One Hundred Years Later . . .
Before I get into the substance of this post, I should mention that I’ve finished Chapter Two of Bingham book, which brings the story up to 1840. Hopefully I’ll have Chapter 3 (of 12) done next month.
2011 marks the 100th anniversary of the Parliament Act in the UK, which stripped the House of Lords of its power to block permanently a bill passed by the House of Commons. One interesting facet of this Act is it was intended as a temporary solution until the House of Lords could be reformed. Here’s what the Preamble of the Act says:
“[W]hereas it is intended to substitute for the House of Lords as it present exists a Second Chamber constituted on a popular instead of hereditary basis, but such substitution cannot immediately be brought into operation:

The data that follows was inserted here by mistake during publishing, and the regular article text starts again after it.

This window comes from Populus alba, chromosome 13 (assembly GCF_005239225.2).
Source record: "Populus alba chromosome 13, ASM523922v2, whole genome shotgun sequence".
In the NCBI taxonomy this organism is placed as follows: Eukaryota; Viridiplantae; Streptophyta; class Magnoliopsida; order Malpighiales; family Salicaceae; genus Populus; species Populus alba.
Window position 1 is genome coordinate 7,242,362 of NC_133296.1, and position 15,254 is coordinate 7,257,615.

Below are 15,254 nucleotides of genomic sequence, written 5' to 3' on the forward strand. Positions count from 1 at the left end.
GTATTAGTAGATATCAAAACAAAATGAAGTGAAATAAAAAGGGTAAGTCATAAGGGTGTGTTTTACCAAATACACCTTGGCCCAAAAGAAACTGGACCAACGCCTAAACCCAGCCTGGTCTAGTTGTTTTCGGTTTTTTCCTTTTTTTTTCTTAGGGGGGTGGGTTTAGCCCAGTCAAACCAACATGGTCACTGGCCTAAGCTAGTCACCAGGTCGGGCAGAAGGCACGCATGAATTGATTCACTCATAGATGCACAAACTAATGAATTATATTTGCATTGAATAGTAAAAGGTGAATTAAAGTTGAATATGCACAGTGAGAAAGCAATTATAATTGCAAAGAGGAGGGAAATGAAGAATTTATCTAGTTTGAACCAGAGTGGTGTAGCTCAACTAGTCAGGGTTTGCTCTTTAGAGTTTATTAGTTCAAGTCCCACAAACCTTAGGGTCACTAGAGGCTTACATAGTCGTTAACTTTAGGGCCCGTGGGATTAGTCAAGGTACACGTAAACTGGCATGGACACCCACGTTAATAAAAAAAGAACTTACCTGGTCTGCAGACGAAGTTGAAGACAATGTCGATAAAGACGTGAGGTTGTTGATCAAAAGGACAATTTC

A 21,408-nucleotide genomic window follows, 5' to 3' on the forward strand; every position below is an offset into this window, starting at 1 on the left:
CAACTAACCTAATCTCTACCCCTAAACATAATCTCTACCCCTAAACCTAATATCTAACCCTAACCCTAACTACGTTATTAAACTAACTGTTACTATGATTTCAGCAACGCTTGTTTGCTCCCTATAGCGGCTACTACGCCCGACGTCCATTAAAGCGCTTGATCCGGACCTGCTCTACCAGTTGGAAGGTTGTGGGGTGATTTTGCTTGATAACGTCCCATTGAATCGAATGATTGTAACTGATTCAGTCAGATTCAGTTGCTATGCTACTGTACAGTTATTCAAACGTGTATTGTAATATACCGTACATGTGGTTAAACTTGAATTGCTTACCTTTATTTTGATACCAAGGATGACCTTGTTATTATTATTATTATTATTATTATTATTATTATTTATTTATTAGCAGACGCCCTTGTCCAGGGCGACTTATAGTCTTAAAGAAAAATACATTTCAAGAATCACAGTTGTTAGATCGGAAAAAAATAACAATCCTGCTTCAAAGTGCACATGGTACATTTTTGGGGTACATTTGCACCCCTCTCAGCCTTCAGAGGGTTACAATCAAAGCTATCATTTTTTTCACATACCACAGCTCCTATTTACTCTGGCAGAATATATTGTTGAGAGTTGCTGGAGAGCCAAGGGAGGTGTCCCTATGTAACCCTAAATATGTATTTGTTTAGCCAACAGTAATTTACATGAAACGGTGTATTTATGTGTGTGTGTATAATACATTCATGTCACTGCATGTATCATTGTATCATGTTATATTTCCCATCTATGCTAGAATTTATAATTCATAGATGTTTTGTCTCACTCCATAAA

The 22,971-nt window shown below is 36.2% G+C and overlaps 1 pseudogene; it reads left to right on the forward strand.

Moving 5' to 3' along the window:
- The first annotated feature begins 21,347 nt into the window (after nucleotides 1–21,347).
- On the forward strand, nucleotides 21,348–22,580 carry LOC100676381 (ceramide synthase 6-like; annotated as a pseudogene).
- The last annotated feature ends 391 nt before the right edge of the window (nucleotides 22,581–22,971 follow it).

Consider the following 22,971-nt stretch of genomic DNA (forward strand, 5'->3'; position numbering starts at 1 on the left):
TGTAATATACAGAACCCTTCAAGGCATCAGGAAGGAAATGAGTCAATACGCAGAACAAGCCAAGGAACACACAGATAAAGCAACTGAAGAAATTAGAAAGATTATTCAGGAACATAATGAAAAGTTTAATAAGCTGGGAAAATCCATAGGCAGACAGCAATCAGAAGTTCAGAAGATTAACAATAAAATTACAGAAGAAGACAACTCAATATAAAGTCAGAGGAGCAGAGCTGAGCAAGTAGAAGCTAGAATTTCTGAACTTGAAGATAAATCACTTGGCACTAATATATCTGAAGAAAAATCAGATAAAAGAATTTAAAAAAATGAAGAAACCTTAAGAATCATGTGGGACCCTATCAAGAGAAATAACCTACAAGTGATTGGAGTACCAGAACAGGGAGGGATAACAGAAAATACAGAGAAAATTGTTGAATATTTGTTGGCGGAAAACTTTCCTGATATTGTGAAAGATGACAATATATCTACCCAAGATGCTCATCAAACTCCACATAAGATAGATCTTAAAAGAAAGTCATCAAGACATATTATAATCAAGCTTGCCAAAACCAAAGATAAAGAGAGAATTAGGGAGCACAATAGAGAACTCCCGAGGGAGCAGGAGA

And whereas provision will require hereafter to be made by Parliament in a measure effecting such substitution for limiting and defining the powers of the new Second Chamber, but it is expedient to make such provision as in this Act appears for restricting the existing powers of the House of Lords.”
The charm of the British Constitution is in its gradualism, but this may be taking things too far.